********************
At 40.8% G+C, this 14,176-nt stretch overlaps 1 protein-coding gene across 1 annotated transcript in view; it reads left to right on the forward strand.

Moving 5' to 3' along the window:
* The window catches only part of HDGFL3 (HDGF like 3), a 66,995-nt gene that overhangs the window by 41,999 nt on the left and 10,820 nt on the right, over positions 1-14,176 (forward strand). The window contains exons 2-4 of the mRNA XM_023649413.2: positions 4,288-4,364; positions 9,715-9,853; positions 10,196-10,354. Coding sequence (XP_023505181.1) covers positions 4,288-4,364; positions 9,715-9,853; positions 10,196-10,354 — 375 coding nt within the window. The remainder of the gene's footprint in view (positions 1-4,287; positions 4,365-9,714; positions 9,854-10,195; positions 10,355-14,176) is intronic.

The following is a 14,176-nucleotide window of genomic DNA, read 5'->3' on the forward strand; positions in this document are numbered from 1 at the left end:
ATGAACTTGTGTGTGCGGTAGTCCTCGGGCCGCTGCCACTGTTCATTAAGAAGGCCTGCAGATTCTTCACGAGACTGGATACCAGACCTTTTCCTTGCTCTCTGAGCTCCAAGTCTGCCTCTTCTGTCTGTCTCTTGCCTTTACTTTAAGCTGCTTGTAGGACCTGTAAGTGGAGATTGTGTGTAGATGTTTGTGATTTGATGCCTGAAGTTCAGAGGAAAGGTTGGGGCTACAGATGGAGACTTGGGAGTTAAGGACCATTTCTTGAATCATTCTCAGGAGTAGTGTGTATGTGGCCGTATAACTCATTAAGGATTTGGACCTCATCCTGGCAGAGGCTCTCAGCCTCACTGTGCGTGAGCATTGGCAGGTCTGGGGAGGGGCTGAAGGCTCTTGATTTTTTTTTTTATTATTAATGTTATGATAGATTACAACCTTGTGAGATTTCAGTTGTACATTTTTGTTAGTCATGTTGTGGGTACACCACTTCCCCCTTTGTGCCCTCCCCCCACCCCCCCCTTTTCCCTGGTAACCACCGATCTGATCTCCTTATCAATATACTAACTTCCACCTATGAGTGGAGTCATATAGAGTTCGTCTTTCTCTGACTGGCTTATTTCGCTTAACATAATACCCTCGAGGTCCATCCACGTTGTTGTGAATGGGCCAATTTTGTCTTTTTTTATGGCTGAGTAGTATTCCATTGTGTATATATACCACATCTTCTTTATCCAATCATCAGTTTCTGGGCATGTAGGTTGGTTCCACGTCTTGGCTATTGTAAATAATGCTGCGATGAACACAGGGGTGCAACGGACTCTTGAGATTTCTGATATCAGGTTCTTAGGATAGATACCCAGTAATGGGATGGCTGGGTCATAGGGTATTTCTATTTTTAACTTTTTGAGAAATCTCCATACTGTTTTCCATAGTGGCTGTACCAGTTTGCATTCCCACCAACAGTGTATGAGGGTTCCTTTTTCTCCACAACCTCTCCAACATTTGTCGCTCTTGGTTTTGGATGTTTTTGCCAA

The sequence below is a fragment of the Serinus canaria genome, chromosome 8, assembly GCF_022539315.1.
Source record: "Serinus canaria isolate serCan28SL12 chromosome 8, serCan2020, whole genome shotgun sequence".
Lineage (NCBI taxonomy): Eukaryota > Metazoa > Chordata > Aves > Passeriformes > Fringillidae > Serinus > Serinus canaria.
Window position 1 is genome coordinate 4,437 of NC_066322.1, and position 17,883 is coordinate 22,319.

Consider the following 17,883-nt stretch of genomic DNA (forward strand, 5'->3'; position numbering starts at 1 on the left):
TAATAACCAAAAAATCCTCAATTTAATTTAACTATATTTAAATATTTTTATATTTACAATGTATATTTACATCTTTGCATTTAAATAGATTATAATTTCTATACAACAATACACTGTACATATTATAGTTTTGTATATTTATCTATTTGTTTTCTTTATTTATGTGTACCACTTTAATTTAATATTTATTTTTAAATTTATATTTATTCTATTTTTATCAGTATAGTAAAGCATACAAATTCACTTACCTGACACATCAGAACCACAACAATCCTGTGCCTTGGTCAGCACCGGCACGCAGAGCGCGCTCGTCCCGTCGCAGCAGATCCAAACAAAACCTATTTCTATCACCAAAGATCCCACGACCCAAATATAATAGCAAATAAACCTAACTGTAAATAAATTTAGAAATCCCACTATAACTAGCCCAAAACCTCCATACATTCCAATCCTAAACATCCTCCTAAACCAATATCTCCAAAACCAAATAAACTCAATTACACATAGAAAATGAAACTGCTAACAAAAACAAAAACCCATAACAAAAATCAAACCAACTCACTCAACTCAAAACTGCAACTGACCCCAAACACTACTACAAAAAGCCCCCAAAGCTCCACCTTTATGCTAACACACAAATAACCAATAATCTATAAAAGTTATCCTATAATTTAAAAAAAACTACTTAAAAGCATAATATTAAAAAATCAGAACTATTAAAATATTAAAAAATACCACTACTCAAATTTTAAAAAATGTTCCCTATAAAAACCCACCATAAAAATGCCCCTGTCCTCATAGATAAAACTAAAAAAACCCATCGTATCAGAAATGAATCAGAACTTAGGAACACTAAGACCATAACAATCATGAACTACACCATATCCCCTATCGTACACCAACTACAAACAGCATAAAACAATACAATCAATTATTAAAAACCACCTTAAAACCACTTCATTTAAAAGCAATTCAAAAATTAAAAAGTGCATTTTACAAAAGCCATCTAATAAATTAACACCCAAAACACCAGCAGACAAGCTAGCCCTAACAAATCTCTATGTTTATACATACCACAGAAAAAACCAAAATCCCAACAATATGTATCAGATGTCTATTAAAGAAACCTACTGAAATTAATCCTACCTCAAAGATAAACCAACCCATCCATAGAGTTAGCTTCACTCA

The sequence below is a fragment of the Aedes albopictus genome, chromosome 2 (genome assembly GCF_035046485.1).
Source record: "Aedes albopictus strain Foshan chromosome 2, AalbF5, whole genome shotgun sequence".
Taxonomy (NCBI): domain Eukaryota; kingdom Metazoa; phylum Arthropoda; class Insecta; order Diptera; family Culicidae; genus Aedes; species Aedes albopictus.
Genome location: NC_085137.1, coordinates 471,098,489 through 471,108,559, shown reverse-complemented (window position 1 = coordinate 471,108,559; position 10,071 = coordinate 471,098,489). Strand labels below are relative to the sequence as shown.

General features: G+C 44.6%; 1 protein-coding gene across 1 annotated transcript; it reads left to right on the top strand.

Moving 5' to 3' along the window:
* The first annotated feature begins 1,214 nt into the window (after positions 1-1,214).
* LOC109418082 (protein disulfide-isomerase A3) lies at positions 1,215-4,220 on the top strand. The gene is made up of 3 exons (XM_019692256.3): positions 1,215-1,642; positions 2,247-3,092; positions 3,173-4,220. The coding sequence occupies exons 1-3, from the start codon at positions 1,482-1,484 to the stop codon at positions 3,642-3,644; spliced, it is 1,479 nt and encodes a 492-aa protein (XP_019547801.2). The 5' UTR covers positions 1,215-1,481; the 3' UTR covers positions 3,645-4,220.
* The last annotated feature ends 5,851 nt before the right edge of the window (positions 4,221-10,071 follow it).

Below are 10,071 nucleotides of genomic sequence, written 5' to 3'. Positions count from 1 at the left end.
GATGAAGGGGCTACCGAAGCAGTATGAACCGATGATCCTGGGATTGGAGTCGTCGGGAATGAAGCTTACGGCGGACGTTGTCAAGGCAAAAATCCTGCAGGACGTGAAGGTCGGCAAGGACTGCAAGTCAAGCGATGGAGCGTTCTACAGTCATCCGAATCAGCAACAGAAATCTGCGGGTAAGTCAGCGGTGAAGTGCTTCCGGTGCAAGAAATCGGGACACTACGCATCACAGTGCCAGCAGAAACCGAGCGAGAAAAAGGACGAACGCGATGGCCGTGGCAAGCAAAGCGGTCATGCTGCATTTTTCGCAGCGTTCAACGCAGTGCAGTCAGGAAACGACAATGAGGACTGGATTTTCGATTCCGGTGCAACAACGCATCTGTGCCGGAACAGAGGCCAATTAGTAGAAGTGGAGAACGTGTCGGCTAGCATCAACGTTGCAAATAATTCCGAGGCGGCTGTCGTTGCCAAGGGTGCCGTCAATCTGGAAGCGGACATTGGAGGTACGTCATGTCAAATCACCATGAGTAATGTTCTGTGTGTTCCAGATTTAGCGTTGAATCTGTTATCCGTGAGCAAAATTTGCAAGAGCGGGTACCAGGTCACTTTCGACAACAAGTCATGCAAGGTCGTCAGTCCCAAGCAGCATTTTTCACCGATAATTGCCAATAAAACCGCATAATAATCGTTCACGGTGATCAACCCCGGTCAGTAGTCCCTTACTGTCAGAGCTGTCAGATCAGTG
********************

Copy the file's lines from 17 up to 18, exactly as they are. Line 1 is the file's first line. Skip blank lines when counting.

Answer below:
Moving 5' to 3' along the window:
* The first annotated feature begins 1,214 nt into the window (after positions 1-1,214).